BANGKOK, Thailand – Picture a class of migrants, hungry for work, pouring across a rugged land border by the millions.

Many natives on the other side regard the migrants as job-stealing invaders. Yet, if they were all deported, the economy would collapse.

This is a familiar script in the U.S., where Mexicans and other Hispanics play the role of the border crossers. Recast them as Burmese, Laotian or Cambodian, and you’ve got Thailand, where the society’s regard for illegal immigrants often parallels America’s.

Encircled by impoverished countries, perpetually in need of dirt-cheap labor, the kingdom has attracted more than roughly 3 million illegal migrants, according to the Thai government. Like America, conventional wisdom holds that illegal foreign workers — namely Burmese — seek work too gritty or exhausting for most Thais.

Now, as part of a global push to relax the world’s immigration laws, the United Nations Development Program is prodding Thailand to help lead the way. At the Bangkok launch of U.N. report on global migration, the Thai Prime Minister Abhisit Vejjajiva agreed this week that change was due.

“We realize that the most effective way to protect these migrants is to legalize their status and bring them into the formal labor market,” Abhisit said. Migration, he said, is simply an “expression of the freedom and desire of each individual to seek better opportunities in life.”

Most Thais, however, are unlikely to embrace the premier’s rhetoric. Poor migrants here are often seen as a threat.

In a poll on immigration policy, more than 72 percent of Thais called for the government to “limit/prohibit” immigration, according to the U.N. report. (Nearly 60 percent of Americans polled made the same choice.)

Unfettered by American-style political correctness, Thai entertainment openly portrays migrants as criminals or fools. Sitcom characters in native Burmese or Khmer dress often play the buffoon. “Khmen” — the Thai word for Cambodian — is a byword for uncivilized.

Most Thai news reports on Cambodians or Burmese recount drug stings, violent crimes or round-ups of illegal migrants. And during disputes with neighboring countries, nationalistic Thai message boards light up with taunts — often noting that after years of back-and-forth kingdom sacking between Burmese, Thais and Cambodians, the Thais ended up much more prosperous.

Fears that illegal migrants may steal jobs or deflate the value of Thai labor are also common. Thai cities attracting high concentrations of migrants have seen local wages decrease — but very slightly. A 10 percent increase in migrants, according to the report, typically causes a 0.2 percent local wage decrease and does not force higher unemployment rates.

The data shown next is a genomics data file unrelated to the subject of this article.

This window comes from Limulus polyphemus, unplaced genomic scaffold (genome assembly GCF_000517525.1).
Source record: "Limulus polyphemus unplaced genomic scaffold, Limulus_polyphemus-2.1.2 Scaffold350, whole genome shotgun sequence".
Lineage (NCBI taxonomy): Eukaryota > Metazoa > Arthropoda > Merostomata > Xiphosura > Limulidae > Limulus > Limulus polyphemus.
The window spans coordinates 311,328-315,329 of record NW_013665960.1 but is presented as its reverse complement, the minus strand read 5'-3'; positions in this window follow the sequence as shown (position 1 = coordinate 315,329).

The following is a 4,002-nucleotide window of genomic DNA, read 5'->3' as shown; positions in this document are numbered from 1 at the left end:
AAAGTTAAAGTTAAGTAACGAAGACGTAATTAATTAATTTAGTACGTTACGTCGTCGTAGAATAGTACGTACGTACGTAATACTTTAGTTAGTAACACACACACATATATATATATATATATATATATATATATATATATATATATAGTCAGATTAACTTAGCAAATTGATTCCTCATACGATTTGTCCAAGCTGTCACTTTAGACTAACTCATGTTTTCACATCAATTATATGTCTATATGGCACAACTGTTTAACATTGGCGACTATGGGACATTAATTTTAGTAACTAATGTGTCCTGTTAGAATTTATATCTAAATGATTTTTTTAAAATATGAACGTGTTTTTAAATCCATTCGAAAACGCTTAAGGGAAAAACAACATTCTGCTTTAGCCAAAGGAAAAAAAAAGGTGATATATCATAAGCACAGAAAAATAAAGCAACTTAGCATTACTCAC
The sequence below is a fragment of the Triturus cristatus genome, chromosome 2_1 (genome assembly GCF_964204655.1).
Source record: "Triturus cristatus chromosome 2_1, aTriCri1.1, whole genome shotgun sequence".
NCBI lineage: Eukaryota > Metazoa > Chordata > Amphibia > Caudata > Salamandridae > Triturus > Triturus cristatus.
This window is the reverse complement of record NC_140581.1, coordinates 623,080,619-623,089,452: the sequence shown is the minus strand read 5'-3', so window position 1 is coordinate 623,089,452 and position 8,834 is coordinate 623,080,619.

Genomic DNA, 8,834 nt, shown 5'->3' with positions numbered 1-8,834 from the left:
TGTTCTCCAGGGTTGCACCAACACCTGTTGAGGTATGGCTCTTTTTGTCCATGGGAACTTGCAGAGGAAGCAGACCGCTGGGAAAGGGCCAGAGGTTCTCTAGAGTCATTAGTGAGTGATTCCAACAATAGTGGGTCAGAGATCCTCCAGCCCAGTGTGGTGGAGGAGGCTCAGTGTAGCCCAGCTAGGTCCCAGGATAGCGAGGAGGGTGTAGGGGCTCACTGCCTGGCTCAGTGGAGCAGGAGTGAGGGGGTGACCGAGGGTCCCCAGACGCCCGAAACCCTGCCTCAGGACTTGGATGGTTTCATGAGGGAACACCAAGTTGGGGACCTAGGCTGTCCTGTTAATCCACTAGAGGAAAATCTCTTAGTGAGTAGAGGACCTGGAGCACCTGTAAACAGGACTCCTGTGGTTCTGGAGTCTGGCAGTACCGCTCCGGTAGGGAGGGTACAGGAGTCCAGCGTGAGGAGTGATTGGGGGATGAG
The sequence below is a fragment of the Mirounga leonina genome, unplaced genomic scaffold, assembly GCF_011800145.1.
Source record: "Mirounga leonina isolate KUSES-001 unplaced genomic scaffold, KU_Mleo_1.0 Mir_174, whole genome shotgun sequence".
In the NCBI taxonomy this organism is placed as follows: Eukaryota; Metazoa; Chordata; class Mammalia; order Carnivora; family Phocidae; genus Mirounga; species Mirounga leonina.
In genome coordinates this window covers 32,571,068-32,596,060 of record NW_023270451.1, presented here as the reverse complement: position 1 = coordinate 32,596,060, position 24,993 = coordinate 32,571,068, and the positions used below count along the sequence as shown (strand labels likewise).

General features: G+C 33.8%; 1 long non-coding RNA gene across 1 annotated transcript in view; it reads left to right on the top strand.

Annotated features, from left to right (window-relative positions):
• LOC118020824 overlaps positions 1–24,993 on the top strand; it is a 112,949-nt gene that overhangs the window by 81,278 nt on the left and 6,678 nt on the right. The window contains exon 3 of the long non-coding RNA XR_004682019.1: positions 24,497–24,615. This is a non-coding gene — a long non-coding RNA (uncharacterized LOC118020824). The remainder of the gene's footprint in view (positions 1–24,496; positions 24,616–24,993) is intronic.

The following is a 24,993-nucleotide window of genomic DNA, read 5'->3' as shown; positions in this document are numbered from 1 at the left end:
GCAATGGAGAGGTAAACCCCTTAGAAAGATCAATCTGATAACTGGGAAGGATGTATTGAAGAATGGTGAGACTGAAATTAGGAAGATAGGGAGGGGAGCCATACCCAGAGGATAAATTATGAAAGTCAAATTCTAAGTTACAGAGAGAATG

“Fears about migrants taking jobs are generally exaggerated,” said Helen Clark, the U.N. Development Program’s administrator. “The debate becomes more shrill in times of economic crisis.”

The U.N.’s latest plea to Thailand — and nations around the world — is to accept the reality of illegal migration and tempt them out of the shadows. This would mean more temporary visas for low-skilled workers, cheaper immigration fees and allowing migrants to switch jobs.

For now, illegal migrants who register with the government are rewarded with temporary work permits that unlock some government services, including Thailand’s 30 baht (90 cents) per visit health care scheme. But travel outside of their local district remains prohibited. And the registration scheme, generally favored by most rights groups, is sometimes counterbalanced with strong anti-migrant laws.

A law approved last March encouraged Thai citizens to tip off police to the whereabouts of illegal migrants. If caught, the tipster can claim a reward equal to about 20 percent of the seized migrant’s possessions. Migrants caught can face up to five years in prison. But Thailand’s supply of grueling jobs — tapping rubber, stitching clothes or peeling shrimp — has continued to attract waves of migrants even in a down economy. And entering Thailand legally and securing legit papers remains unattractive.

According to the U.N. report, bureaucratic fees of acquiring work papers can add up to four or five month’s of a migrant worker’s salary. Coyotes, or human smugglers, typically ask for the equivalent of one month’s pay.

These disincentives only make tracking all illegal migrants impossible, said Vitit Munthaborn, a law professor at Bangkok’s Chulalongkorn University.

“It’s easy to tackle white-collar workers. They flow very easily,” Vitit said. “It’s doubly difficult to tackle no-collar workers, particularly those who cross borders clandestinely.”

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